What more is there to say.
Really. What more can be said about the 2015 Corvette Z06?
Everybody knows the 2015 Corvette Z06 is bat-shit-nutso-stupid quick for a $790,000 car. Except it’s a $79,000 car, and nobody comes close to offering the kind of track performance for the money (pipe down, Nissan GT-R, we see you, but you’re still more expensive). Its performance abilities — especially braking, turn-in, and corner exit thanks to race-grade aerodynamics (more downforce than any GM car ever produced) — are going to be beyond the level of just about anybody who will buy it. On that end, please note that buying a C7 Z06 will not suddenly turn you into Jan Magnussen or Tommy Milner and magically give you the skill set to wrangle one properly.
This can be easy to forget when rumbling across the desert at triple digit speeds with not a soul in sight. But it doesn’t change the notion that “Big Nasty” is a car that should require a racing license or a few lessons at performance driving school before it can be sold to somebody. Simply put, such experience will be needed to truly tap into the capabilities of this American supercar.
The truth, however, is that the 2015 Corvette Z06 is a car that many will acquire without so much as a test drive. People will just want one because of what has been exhaustively praised about by every outlet from Motor Trend to AutoSpies. After all, it has 650 horsepower. The automatic version can achieve 0-60 in just 2.9 seconds — and it doesn’t have all-wheel-drive or fancy electric motors to help get the power to the ground. Just a no-BS 6.2L supercharged LT4 V8 with power sent through a carbon fiber torque tube to an electronic limited slip differential, to enormous 335/25R20 99Y Michelin Pilot Sport Cup 2 rear tires. It’s notable that forced induction is untraditional for the nameplate, and simply a different animal from the 7,000-rpm revving, naturally breathing LS7 from the C6 Z06.
Then again, the entire character of the C7 Z06 is different from the old model.
Even though the 2015 Z06 can creep above $120,000 with its options and accessories, it still bullies around cars twice, three, or even four times its MSRP. Heck, look how close it comes to the Porsche 918 in track times. Yet it shouldn’t be too surprising, as Corvettes have long been known for their capabilities rivaling or even besting the competition at a fraction of the price. But people are still wrestling the fact that they can have their cake and eat it too with the seventh-generation model. Especially the Z06, which until now has never offered an automatic transmission before or a drop-top version, let alone on-board wifi, a performance recording camera (with an assuring valet mode), genuine materials, better seats, et al.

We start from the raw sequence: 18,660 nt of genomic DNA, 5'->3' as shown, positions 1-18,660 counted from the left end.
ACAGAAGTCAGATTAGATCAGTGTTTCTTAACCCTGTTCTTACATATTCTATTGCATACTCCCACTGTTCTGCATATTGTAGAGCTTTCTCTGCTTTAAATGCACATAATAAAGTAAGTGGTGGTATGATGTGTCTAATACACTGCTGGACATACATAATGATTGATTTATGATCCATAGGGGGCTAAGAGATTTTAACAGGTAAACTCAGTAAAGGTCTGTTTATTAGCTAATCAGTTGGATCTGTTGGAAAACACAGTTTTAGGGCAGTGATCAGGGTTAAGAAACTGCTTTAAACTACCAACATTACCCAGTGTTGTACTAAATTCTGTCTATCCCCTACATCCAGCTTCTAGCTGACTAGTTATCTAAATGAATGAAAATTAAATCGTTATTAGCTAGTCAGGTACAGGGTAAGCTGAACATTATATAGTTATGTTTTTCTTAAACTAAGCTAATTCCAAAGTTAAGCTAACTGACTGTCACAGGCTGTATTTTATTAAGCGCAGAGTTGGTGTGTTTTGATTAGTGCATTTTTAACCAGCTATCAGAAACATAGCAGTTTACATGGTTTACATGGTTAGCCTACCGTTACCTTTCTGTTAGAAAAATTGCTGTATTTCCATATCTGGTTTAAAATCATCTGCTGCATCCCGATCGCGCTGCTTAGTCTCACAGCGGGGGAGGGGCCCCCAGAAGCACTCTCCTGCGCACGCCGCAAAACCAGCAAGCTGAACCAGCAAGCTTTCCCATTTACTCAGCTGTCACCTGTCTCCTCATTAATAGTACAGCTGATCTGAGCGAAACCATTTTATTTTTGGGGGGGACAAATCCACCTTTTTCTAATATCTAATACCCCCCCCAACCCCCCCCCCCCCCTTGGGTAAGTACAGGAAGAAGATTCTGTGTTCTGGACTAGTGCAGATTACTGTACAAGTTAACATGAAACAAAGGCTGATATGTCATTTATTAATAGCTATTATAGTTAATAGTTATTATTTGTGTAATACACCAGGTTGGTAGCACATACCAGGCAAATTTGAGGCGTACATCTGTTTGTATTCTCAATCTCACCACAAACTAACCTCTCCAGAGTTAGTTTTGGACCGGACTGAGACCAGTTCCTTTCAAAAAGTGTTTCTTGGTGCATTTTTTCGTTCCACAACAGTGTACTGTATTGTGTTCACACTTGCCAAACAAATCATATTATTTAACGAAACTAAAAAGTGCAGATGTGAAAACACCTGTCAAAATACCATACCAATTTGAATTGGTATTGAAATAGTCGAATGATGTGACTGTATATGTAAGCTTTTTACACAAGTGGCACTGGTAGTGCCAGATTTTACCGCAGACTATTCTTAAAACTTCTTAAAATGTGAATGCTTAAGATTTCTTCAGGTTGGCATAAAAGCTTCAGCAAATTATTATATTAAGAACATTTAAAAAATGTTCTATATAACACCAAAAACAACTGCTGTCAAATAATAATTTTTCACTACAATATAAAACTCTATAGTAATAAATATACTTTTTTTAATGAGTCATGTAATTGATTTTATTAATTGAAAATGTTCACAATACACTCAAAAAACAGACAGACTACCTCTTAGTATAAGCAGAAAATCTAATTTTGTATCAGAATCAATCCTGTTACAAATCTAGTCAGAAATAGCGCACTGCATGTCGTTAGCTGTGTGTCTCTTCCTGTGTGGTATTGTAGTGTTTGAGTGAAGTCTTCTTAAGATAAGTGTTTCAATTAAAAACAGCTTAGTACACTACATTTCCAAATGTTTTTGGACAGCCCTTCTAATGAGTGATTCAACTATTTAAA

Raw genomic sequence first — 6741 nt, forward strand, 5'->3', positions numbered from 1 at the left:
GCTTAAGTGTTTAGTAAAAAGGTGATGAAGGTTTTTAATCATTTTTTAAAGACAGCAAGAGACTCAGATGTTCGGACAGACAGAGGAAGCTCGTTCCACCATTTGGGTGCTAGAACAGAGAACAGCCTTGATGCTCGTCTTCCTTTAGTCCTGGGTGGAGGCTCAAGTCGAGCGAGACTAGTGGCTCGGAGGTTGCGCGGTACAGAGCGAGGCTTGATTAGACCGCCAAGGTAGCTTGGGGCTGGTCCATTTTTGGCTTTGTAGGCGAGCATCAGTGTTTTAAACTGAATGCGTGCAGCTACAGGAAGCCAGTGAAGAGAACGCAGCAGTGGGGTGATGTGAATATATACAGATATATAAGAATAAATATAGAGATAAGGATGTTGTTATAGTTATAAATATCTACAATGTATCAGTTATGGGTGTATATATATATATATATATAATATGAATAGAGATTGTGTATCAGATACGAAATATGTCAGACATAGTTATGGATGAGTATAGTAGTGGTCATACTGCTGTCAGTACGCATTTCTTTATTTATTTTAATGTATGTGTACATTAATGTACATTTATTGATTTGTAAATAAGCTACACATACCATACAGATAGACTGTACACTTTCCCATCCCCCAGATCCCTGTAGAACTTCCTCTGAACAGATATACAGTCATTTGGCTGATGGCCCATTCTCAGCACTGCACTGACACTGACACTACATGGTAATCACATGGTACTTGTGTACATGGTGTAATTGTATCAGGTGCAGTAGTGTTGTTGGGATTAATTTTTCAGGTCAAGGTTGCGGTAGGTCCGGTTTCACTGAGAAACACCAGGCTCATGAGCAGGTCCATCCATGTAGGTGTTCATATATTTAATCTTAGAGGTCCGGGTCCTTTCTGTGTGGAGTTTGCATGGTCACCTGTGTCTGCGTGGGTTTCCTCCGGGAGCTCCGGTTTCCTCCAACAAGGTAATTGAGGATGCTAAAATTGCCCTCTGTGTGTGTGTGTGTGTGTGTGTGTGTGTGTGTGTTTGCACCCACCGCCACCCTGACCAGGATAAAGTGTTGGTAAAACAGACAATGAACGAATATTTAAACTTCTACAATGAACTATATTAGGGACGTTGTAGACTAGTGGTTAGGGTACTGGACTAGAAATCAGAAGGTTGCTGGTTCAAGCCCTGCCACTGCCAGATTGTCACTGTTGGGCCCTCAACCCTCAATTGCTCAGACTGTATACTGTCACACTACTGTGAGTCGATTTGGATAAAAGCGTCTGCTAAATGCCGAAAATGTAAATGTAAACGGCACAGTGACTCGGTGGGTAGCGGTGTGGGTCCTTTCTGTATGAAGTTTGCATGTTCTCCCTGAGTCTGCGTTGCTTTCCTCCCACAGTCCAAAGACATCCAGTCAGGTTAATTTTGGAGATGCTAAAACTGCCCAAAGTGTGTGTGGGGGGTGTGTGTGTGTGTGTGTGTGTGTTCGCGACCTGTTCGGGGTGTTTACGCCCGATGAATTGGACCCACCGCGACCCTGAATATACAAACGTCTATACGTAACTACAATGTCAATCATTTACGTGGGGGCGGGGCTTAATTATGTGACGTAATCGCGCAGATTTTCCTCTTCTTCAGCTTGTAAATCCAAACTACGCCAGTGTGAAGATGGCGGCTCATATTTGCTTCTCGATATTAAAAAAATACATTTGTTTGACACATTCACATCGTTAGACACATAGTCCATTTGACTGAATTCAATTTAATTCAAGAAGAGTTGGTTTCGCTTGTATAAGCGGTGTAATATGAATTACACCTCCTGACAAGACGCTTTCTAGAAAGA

Perhaps the biggest surprise of the 2015 Corvette Z06 is how far it can dial itself back from being a raw-edge racer, and is something that seems to be overlooked when reading other takes and reviews on the machine. Turn a rubbery dial to engage in Touring or Eco mode, and the car relaxes in a way that a sleeping baby could appreciate. The exhaust flaps shut, the magnetic shocks absorb road imperfections better than just any other car of this nature, and the heated/cooled seats will keep things breezy and comfortable during a cruise around the Nevada desert. Yet the Z06 remains stable and planted, and the knowledge that all of its fabled ferocity is found at the turn of that same dial to “Sport” or “Track” is as empowering. Like having a silver Mongkhon in Muay Thai boxing.
This duality will come as a joy for many who want more comfort in their sports cars, and in turn, will help with sales. Yet there will be some that will grumble about the Corvette Z06 being heavier and less dramatic to drive than the C6 Z06. The engine might be more powerful, but it doesn’t rev as high and the top speed is slower than before (187 mph to 198 mph, but that has more to do with downforce of the Z07 carbon aerodynamics package. But in all fairness, the Z06 is more of a close-quarters scalpel than a back-straight blitzer). The interior materials and daily usability have improved immensely, but now there’s more weight to lug around as a result. Perhaps the Corvette team will introduce a more track-focused model to appease the die-hards and the sadists (like a traditional Z06), though for 99.9 percent of the market, the 2015 Corvette Z06 will amaze and astonish on both the track and the street. Especially the street.